Ghost Rider fans, tell me that this film isn’t the pinnacle of the franchise. Reinforce the fact that this is a character that deserves a film that does him justice. This is supposed to be a “cool” character, isn’t it? Why has it been given such a terrible film? I got a headache after watching Ghost Rider. This is a mess of a movie that tells a story that could be contained to a 15-minute Saturday cartoon if it didn’t have so much pointlessness.
We open with such an overlong introductory sequence that I feel bad for even having to describe it. Essentially, a kid named Johnny Blaze (he grows up to be played by Nicolas Cage) and his father do stunts on their motorcycles at a carnival. His father has cancer, but the Devil (Peter Fonda) shows up and tells us that Johnny can sell his soul and have his father’s cancer cured. Johnny does this, but the next day his dad dies. Not from the cancer, but because of an accident. Johnny blames the Devil, but the Devil says that he cured the cancer, so the deal is still solid. Johnny’s soul now belongs to him.
Clearly traumatized by the event, Johnny rides off, leaving the love of his life, Roxanne (Eva Mendes) at the carnival. He then grows up to be a professional stunt rider. Like I said, his father’s accident clearly had an effect on his mental stability. He’s the best in the world, somehow, and even after he fails at one of his stunts that would likely kill a normal man, he survives. Why? The Devil is keeping him alive, that’s why! Meanwhile, Roxanne is a news reporter and is in-town for the current stunt show. The two, after not having talked in years, make plans for dinner.
Mr. Blaze isn’t going to make it to dinner. See, the Devil kept him alive for one purpose: Turning him into the comic book character “Ghost Rider” in order to track down a contract containing 1,000 souls in order to stop a man named Blackheart (Wes Bentley) from getting it first. Or something like that. I hope that summarizes it well enough. It’s ridiculous, but this is a comic book movie involving the Devil and a man who turns into a flaming-skull-dude at night. Of course, this is only revealed on the night of his big date, and because he has no control over his body while in this “Ghost Rider” state, he doesn’t make it.
Of course, I wouldn’t want to show up to a date with the flaming-skull-head that Johnny ends up acquiring. Not because of the potential fire hazard that comes from such a thing, nor because everyone would be terrified to even come near me. No, I would be ashamed because of the terrible CGI used to give me such a head. To call this the worst big-budget rendering of a character in the 21st century might not be exaggerating. It looks awful. I’ve seen better-looking computer graphics in PlayStation 2 games! This is a 2007 film, and it looks worse than something like Spawn, which came out a decade earlier!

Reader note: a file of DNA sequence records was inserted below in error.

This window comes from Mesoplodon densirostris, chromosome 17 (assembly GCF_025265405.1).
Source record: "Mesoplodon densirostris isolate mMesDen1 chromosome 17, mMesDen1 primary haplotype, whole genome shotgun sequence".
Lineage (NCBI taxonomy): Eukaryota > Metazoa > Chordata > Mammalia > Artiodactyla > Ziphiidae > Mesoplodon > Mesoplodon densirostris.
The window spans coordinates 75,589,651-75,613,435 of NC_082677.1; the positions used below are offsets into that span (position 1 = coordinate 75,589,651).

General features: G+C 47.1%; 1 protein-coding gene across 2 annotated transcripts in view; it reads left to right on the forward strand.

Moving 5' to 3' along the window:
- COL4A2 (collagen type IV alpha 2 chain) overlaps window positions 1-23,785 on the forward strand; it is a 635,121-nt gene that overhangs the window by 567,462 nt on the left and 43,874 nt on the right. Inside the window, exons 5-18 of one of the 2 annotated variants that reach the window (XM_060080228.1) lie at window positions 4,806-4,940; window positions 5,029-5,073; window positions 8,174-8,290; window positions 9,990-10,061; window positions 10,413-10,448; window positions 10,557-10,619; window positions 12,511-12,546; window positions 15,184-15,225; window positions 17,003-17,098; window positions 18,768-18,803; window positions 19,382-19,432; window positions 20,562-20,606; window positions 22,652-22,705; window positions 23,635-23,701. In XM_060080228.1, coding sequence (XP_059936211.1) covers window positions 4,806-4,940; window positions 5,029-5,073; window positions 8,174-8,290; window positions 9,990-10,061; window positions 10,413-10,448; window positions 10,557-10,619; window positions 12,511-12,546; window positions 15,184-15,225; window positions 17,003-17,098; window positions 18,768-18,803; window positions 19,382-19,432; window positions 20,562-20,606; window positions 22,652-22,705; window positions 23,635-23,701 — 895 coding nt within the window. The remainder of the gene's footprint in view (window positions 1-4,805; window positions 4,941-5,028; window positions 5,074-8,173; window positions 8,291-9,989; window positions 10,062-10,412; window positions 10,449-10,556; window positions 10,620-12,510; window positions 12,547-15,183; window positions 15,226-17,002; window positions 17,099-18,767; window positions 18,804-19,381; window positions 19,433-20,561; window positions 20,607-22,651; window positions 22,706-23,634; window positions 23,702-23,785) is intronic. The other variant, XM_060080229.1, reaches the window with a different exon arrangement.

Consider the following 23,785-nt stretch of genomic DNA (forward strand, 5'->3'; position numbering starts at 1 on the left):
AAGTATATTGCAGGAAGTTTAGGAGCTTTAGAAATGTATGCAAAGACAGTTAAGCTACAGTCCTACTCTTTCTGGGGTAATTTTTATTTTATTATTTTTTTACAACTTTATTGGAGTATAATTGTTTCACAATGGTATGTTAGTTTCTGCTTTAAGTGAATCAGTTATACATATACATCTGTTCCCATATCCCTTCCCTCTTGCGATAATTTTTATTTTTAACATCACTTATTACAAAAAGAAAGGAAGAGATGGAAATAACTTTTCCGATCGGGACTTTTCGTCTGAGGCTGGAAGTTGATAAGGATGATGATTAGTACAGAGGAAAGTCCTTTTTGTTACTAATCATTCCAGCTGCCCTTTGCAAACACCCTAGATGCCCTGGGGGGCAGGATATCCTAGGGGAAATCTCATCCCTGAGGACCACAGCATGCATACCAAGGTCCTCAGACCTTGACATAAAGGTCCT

Moving on from the terrible CGI-head, the other special effects are not quite as terrible, but they come close. It seems that Ghost Rider can’t go five minutes without shoving CGI in our face. The only thing that looks all right is the fire effects used on Johnny’s bike, but considering how often poor/lazy CGI is used in this film, this is hardly a saving grace.
The police also get involved at one point, attempting to pin a murder on Johnny Blaze. We saw his “Ghost Rider” persona kill the guy (although he was a criminal, so it’s okay), but Johnny denies it. The cops actually go to Roxanne at one point and try to get information from her. At this point, I said out loud that once Johnny inevitably escapes from the cops, we’ll never see them again. I was, unfortunately, right, and it turns out that subplot was just a waste of our time.
So is Roxanne’s. There’s supposed to be a lot of tension between the two, especially considering Johnny left her while they were in love and then later stood her up after getting his second chance, but that’s resolved in a matter of moments without any prior motivation. It’s then when Roxanne becomes Generic Love Interest and we lose any reason to care about what happens to her because she’s now a stock character. Worse, in fact, as she has no personality and is played by Eva Mendes.
Oh, yes, there’s also another pointless addition in the form of the “Caretaker” (Sam Elliott), who knows way more about being a “Ghost Rider” — there have been more in the past and presumably will be more in the future, we learn — than Johnny does. So, he acts like a mentor except he only appears about four times, one of which has him get on a horse, ride with Johnny for some of the distance they have to travel, and then stop and say: “Good luck, kid, but I’m not going any farther. That’s dangerous!” Or at least that’s what it seemed like. I’m not sure anymore. I’m still hoping I dreamt the entire thing and that my subconscious isn’t a very good storyteller.
Ghost Rider is an absolute mess. It has no coherency, little clarity, is without a single point or purpose, and contains terrible special effects that it seems very proud of despite being worse than films a decade earlier. You can usually rely on these superhero films to at the very least look good, but Ghost Rider doesn’t even satisfy my desire to see good special effects. This is one of the worst superhero movies I have ever seen, and I can’t recommend it to anyone, even if you’re a die-hard fan of the character. You’ll just wind up disappointed and crying, wondering what you and other Ghost Rider fans did to deserve this atrocity.